Last Saturday, we wrapped the pilot of Coding Cats in Phnom Penh Cambodia – offering free coding classes to 100 Cambodian youth – with a graduation party at Raintree Cambodia, where we celebrated the journeys of the teenagers who embarked on this adventure with us! Our journey began in March when we handpicked 15 Cambodians change-makers who were passionate about kids and education, trained them in Saturday Kids pedagogy, and worked together to craft a curriculum that would get Cambodian teenagers curious and excited about the potential of technology as creators.
Over 60% of them hadn’t used a computer before, few of them had prior exposure to coding, and we were astonished to find out that one of them travelled from her province, 1.5 hours from the city to get to class (which began at 8.30am) every Saturday morning. Given all this, we couldn’t be prouder of the students who graduated from the programme with creative Scratch projects they made, well, from Scratch; many of the other participants found it difficult to juggle multiple commitments and extra classes, which only underscores the point that kids everywhere are over-scheduled.
At the graduation party, instructor Kosoma – who also manages Communications at Impact Hub Phnom Penh – gave an impassioned speech about the challenges she experienced as a child growing up in Cambodia, and about the need to keep kids curious. Her story reminded us why we do what we do – we think it might resonate with you too, and so we’re sharing her words here:
“As a student, there are 3 main challenges I faced that perhaps also represent the challenges faced by other students in Cambodia, and that we hoped to address through Coding Cats:
Curiosity is stopped at childhood.
When I was young, I was known as a curious kid who always asked a lot of questions. However, the most common answer I’d get from my parents was “You are so young. You don’t have to know this yet. When you grow up, you will learn.”
So eventually I stopped asking; I stopped being curious, and I stopped trying to find the answers – because I expected that I would know them one day.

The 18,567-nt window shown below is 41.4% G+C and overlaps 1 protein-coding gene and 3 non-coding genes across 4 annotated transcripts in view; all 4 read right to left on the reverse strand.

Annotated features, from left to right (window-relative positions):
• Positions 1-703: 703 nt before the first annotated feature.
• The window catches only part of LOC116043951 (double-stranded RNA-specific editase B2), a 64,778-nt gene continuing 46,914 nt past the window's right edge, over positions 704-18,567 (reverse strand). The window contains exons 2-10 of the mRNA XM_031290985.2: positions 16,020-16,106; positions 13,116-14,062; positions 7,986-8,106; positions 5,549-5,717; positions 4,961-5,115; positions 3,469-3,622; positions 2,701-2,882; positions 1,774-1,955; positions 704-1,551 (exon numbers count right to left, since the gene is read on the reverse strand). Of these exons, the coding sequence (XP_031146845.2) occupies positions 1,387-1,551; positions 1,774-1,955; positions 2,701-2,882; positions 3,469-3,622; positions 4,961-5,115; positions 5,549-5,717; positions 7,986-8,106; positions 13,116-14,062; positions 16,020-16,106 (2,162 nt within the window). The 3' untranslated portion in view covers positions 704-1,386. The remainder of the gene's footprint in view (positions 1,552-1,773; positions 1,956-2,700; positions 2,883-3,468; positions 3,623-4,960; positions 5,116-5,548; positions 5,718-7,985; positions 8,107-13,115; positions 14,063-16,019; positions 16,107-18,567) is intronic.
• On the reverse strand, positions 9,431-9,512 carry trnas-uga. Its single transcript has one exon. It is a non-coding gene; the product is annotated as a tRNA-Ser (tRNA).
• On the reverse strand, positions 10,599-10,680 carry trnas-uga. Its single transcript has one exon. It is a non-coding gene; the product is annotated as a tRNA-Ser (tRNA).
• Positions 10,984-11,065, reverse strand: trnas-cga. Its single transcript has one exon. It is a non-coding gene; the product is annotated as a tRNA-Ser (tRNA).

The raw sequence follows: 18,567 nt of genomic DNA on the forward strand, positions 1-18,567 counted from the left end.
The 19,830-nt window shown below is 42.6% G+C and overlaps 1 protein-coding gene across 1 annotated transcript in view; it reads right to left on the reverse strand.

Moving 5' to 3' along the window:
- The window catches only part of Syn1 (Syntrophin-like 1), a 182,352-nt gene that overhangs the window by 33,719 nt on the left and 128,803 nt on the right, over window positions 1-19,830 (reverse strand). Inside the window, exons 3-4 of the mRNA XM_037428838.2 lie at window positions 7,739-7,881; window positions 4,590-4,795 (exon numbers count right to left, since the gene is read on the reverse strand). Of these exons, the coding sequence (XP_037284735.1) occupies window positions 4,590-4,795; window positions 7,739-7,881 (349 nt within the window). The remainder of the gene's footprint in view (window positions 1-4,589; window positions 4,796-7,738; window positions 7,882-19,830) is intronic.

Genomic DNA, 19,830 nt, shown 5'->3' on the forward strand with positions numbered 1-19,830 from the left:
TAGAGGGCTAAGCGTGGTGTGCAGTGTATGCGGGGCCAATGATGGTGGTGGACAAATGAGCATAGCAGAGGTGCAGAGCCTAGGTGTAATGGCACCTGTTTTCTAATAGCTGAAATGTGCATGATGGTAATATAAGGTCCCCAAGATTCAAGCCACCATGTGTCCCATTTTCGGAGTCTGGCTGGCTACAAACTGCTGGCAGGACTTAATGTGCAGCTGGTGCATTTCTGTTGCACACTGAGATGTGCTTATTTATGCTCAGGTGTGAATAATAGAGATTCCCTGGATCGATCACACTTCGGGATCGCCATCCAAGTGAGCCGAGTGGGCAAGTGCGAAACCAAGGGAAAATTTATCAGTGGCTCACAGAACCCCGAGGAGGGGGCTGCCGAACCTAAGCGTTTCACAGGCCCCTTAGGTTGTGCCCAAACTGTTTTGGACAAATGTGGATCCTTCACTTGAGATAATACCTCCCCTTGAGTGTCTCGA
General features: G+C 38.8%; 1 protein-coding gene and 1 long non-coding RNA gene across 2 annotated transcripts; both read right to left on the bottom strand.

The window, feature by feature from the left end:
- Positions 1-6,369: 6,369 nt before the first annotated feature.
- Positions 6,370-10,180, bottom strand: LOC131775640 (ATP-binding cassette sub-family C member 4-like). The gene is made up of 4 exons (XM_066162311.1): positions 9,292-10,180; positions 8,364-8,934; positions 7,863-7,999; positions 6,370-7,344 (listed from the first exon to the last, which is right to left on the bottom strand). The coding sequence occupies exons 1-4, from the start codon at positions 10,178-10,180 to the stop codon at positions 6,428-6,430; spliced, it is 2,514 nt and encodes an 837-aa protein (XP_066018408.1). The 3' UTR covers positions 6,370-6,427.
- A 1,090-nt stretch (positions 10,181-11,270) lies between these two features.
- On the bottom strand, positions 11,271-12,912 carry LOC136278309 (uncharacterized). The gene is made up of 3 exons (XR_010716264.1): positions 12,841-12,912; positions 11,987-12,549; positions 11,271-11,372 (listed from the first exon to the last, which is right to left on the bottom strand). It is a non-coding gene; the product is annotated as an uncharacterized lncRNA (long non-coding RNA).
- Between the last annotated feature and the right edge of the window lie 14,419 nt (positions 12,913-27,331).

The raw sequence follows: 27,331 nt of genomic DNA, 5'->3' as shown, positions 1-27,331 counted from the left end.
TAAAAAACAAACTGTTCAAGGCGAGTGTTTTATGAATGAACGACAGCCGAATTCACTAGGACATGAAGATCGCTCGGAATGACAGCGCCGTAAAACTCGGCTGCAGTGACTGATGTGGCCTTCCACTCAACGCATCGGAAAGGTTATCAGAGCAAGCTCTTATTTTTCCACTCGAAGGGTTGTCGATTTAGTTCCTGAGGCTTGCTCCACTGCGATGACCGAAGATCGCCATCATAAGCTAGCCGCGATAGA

Right now, I have a nephew – also a curious 4 year old kid! When my sister’s busy, I often hear her respond to him, “Vong Vong (that’s his name)! Mom is busy. Can you stop asking?” This might sound a little rude in English but it comes across pretty typically in Khmer, I guess because we hear these sentences often from our parents. Personally, I think these are the little things we don’t notice every day that kill the curiosity of our kids.
Equating grades with success.
When I was young, my mom promised that if my grades were within the top 5 in my class, she would get me a pencil case. It was considered fancy to own one back then!
I didn’t care about why I really needed to study – I studied for my pencil case, and then for a fancy bag, a trendy pair of shoes, and a bicycle. To my parents, being within the top 5 in my class meant success in life; to me, being within the top 5 in my class meant winning a fancy pencil case.
Moving through the system without direction.
This mindset I learned led me to perceive the goal of education in differently, shaped by our education system.
I was expected to progress from Grade 1 to Grade 2, to pass the big standardised test in Grade 9 to jump into Grade 12, and then apply to university straight away – despite not knowing what I wanted to study.
Because of these social pressures and expectations, I’d told myself to just study first, and so the cycle continued.
In my country, the education system is about moving from teacher to teacher, from one subject to another, from Grade 1 to Grade 2; it doesn’t seem to give students the chance or space to get to know themselves, try something new, be curious and creative, or choose the path they want. But I believe it’s these experiences that will teach children the practical and essential skills they need to solve the world’s problems.
Learning to code aside, through Coding Cats we’re teaching students to respond to these challenges, through developing the courage to try new things, critical thinking, and creativity and imagination.”
What’s education for? At Saturday Kids, we believe education should enable kids to dream bigger, connect the dots, and make the world a better place, and with the help of our awesome team of Papa and Mama Cats – Thearith, Bunrong, Arky, Dalya, Thyka, Kama, Voneat, Rithykol, Ladang, Vantharith, Cheangy, Rasmey, Manith, Sovichet, and Kosoma – and the support of our partner Raintree Cambodia and funder Development Innovations, we’re hopeful that we’ve taken baby steps towards doing just that.
This is just the start of Saturday Kids’ digital literacy adventure in Cambodia to cultivate kids’ problem-solving, creative, and critical thinking skills through coding! Curious about what’s next? Stay tuned for more stories and updates coming soon, and check out our previous postcard about what learned during our previous recce fieldtrip to Phnom Penh.